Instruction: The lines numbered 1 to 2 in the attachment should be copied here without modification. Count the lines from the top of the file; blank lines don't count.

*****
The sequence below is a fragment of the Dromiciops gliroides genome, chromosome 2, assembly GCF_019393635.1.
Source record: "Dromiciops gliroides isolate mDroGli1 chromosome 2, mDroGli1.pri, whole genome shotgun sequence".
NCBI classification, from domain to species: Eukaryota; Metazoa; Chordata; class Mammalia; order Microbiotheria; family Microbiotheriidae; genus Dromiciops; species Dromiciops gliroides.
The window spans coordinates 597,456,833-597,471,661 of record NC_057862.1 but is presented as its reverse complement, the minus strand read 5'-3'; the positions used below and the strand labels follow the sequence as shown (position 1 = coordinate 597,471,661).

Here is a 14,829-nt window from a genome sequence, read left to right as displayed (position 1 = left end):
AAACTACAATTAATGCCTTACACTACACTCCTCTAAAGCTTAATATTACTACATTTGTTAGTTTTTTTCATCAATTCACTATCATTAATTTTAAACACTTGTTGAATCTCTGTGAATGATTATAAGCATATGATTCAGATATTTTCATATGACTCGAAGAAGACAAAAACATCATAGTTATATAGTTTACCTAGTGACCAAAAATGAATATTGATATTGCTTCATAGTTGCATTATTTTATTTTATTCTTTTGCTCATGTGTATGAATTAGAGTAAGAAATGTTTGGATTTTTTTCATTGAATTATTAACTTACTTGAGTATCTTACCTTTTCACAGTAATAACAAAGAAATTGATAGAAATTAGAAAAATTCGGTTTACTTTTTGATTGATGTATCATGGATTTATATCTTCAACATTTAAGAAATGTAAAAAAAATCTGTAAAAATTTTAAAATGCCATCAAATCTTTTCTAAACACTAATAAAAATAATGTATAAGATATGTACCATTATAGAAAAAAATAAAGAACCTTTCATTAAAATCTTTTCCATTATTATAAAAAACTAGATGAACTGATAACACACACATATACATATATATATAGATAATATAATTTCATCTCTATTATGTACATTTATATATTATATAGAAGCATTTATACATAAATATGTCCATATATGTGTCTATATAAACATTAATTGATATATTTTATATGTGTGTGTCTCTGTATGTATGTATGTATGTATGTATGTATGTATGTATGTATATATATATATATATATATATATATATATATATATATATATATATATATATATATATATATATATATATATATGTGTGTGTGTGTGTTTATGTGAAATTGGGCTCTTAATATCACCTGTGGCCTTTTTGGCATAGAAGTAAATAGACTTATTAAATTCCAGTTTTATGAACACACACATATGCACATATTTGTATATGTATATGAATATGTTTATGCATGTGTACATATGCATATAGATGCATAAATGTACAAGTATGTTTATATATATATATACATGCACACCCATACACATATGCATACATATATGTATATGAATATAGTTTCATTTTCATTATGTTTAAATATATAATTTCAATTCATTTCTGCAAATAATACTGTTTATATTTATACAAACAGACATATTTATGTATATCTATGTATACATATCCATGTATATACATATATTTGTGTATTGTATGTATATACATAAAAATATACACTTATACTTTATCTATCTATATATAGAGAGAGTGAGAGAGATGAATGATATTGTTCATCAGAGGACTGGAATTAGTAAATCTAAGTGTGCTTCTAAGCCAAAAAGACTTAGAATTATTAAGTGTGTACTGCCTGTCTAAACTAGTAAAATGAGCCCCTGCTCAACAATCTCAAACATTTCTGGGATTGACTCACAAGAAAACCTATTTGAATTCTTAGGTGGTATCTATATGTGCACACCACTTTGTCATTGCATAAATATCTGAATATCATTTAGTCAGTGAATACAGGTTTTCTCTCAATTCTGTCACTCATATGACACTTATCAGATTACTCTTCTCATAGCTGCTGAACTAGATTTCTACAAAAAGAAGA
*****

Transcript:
The sequence below is a fragment of the Dromiciops gliroides genome, chromosome 2, assembly GCF_019393635.1.
Source record: "Dromiciops gliroides isolate mDroGli1 chromosome 2, mDroGli1.pri, whole genome shotgun sequence".